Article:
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Licensed Practical Nurse (LPN)
There is not a day that passes in the hospital without the need for a nurse. High demand for skilled and trained nurses has opened up many job opportunities for those who are considering a career in the medical field. Today, the nurses are one of the most important professionals in the health industry, because of their major roles in administrative services and patient care There are different kinds of nurses in the health industry; a Licensed Practical Nurse (LPN) is one of them.
What is an LPN?
LPN stands for licensed practical nurse. A licensed practical nurse is a professional nurse who works closely with registered nurses and doctor to preform health care services, such as helping patients to dress and collecting samples for testing. At times, they are also assigned nursing assistants and aides to supervise and educate in a hands-on work environment. The origin of licensed practical nursing can be traced back to around 1945, when licensing standards for nursing were put in place. Today, the profession has become so enviable that many high school graduates seek to know how they can become a part of the team.
How to Be a Licensed Practical Nurse
The job requirements of a licensed practical nurse require a certain level of education and skills set. Training programs and classes are available to prepare and educate future nurses and teach them they skills needed to succeed. One can take a training program in a community school, technical school or nursing college. It takes about one year to complete the training. After the training, one still needs to sit for the LPN licensing exam. Passing this exam is required to work as a licensed practical nurse. In licensed practical nursing, courses to take include anatomy and physiology, pediatric nursing, medication calculation, nutrition and psychiatric nursing.
LPN Nursing Jobs
There are several job options an LPN can choose from. Licensed practical nurses work in health care institutions, such as nursing homes, hospitals, home care and doctors’ offices. Diverse career options and a high demand for skilled professionals make LPN programs a great career investment. LPN programs have even been made more accessible with the availability of online LPN nursing classes. A lot of new licensed practical nurses are getting well paid by taking part in the opportunities provided by LPN travel nursing jobs and other industry positions for hands on experience. Find an LPN job.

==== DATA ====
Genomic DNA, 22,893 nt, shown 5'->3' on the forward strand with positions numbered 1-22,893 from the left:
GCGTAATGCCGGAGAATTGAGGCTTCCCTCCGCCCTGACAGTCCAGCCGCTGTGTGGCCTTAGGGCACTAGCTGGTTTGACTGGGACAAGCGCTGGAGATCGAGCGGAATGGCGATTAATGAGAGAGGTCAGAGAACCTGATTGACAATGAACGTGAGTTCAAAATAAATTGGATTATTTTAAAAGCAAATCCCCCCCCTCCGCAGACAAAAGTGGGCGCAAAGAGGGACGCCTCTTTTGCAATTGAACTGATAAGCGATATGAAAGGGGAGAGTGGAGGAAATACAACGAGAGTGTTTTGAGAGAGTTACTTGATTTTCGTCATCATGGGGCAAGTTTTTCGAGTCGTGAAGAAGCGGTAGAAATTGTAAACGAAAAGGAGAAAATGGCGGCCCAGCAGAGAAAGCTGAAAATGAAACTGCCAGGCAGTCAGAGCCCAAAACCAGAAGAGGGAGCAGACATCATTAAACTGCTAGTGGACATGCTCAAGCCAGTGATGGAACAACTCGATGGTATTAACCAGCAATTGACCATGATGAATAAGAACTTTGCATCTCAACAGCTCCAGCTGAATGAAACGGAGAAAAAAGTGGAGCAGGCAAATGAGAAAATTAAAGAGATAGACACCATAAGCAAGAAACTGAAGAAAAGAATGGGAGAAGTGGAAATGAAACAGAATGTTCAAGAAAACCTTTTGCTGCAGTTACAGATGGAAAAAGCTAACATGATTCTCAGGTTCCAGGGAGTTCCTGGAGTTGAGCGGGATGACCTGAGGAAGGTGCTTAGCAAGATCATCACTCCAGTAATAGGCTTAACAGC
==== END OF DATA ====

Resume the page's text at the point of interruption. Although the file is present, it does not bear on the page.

Although it takes between one and two years to get licensed as a practical nurse, there are encouraging rewards for LPNs once they make it into the nursing job market. Annually, most licensed practical nurses are paid between $25,000 and $40,000; pay can fluctuate based upon the nursing industry and economy. The difference in salary earned also depends on the work place of the nurse. For instance, nurses that work in nursing care facilities usually earn higher than those that work in the doctor’s office.
While considering enrolling in an LPN program, it is important to pay attention to the different LPN programs offered by different colleges and vocational schools. Any institution that claims to be capable of inculcating the right skills should be checked for verification. Normally, good institutions that offer LPN programs have several testimonials that can attest to their high qualities and standards.
More information about LPN and nursing can be obtained from the links below:
- Licensed Practical and Licensed Vocational Nurses
- Supply, Demand and Use of LPNs
- Nursing Education In The US
- License Requirements for LPN
- History of LPN in Alberta
- The NCLEX-PN Examination
- LPN workforce In The US
- Code of Ethics for LPNs
- Nurse To Patient Ratios
- LPN FAQs
- LPN Scope of Work
- Popular Caregiver Questions
- The LPN Profession Needs You!
- What is the Difference Between an RN and LPN?
- Medical Assisting vs. Nursing